Bernhard Schlink’s The Reader and Francois Truffaut’s Fahrenheit 451: a Study of the Literary Theme in Both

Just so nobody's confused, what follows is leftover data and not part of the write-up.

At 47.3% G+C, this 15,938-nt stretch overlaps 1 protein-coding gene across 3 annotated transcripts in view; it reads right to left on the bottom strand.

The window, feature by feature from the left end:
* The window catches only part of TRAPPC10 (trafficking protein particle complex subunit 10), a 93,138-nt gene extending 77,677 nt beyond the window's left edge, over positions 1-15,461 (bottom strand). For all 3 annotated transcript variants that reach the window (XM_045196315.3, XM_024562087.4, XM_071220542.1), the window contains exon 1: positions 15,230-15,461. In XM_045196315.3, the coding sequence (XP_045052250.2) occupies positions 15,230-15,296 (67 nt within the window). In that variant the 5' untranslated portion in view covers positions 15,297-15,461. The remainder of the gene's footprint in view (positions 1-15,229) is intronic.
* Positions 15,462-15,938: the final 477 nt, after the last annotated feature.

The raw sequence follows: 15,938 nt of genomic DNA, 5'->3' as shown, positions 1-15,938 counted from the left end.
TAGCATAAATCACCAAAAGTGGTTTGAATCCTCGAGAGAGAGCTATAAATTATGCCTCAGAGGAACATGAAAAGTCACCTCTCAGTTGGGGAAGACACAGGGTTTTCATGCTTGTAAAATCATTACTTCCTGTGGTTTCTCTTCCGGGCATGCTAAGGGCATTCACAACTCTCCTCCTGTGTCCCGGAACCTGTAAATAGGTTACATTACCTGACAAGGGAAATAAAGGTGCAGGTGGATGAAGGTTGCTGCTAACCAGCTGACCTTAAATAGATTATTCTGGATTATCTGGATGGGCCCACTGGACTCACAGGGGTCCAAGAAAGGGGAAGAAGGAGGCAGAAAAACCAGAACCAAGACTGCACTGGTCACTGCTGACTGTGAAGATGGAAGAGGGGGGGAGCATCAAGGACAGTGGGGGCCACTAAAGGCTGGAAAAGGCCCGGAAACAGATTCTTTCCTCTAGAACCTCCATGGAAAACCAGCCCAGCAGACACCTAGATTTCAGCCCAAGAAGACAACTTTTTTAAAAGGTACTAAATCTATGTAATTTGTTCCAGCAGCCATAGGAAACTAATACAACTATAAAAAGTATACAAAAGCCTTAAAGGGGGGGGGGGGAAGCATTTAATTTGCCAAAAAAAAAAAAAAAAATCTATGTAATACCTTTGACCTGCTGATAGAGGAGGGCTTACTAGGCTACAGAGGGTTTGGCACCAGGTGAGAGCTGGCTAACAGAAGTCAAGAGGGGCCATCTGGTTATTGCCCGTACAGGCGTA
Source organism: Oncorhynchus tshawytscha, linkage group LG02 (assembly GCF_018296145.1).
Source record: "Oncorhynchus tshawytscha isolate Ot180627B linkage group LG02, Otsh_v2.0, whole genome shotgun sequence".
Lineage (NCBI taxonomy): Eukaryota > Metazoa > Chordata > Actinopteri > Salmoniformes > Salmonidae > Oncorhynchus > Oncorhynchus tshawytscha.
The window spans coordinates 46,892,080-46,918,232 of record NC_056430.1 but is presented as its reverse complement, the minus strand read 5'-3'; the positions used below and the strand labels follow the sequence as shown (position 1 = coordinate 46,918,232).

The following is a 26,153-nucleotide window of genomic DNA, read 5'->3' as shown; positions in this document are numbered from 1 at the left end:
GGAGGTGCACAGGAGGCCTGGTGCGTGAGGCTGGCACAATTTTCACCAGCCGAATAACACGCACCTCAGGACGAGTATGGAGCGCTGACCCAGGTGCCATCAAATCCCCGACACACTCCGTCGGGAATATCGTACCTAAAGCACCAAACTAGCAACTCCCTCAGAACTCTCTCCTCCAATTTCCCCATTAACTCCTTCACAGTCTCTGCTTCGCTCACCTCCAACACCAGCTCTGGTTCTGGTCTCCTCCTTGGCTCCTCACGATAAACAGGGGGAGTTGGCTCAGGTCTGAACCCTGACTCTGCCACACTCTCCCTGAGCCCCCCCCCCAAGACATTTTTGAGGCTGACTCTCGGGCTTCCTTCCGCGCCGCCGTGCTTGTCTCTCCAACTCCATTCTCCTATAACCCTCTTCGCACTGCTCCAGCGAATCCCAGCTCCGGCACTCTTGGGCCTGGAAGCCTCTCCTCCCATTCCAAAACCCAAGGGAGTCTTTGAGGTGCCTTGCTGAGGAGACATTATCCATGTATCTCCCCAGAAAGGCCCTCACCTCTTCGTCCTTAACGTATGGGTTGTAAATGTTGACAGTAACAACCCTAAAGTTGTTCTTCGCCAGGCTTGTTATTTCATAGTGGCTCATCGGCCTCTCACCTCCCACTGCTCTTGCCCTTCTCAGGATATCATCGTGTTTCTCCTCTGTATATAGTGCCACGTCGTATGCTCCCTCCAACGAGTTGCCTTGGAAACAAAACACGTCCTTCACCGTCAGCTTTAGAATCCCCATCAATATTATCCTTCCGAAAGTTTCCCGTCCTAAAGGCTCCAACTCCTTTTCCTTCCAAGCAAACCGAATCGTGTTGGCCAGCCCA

Literature is a fundamental theme in both Schlink’s novel The Reader and in François Truffaut’s film adaptation of Fahrenheit 451. There is a perspicuous connection between reading and the human emotion of their retrospective characters, and through this literature is presented as a force which increases both emotional and social intelligence. Emotional intelligence, a term coined by Savaloy and Mayer, is defined as the ability to ‘recognise, and manage our own emotions [as well as] recognising, and understanding […] the emotions of others’ (Savaloy and Mayer:1996). The notion that reading fiction has an effect on one’s emotional intelligence is suggested by Bal and Veltkamp, who explore this in their journal ‘How Does Fiction Reading Influence Empathy? An Experimental Investigation on the Role of Emotional Transportation.’ The representation of literature in the works studied mirrors this theory, as both Schlink’s and Traffuat’s works portray literature as a means of enhancing the readers’ empathy, and thus emotional intelligence. This is expressed through the characters’ subsequent reformed stances on situations once exposed to literature. Furthermore, the two works express literature’s effect on emotional intelligence through the development of the character’s emotional management once having access to fiction. Finally, social intelligence is a term described as ‘a person’s ability to interact, maintain, and build relationships with others’ (Coleman:2011). Again, it is a Bas and Veltkamp conception which interlinks the theory with literature, as they state that reading can help ‘people understand the world and how they should interact with other people’ (Bal and Veltkamp: 2016). Here lies the argument that literature does in fact increase social intelligence; the perspective is present in regards to the two works, and the idea is developed primarily through the exploration of key characters whom do not partake in reading literature, and their irregular responses to social interactions.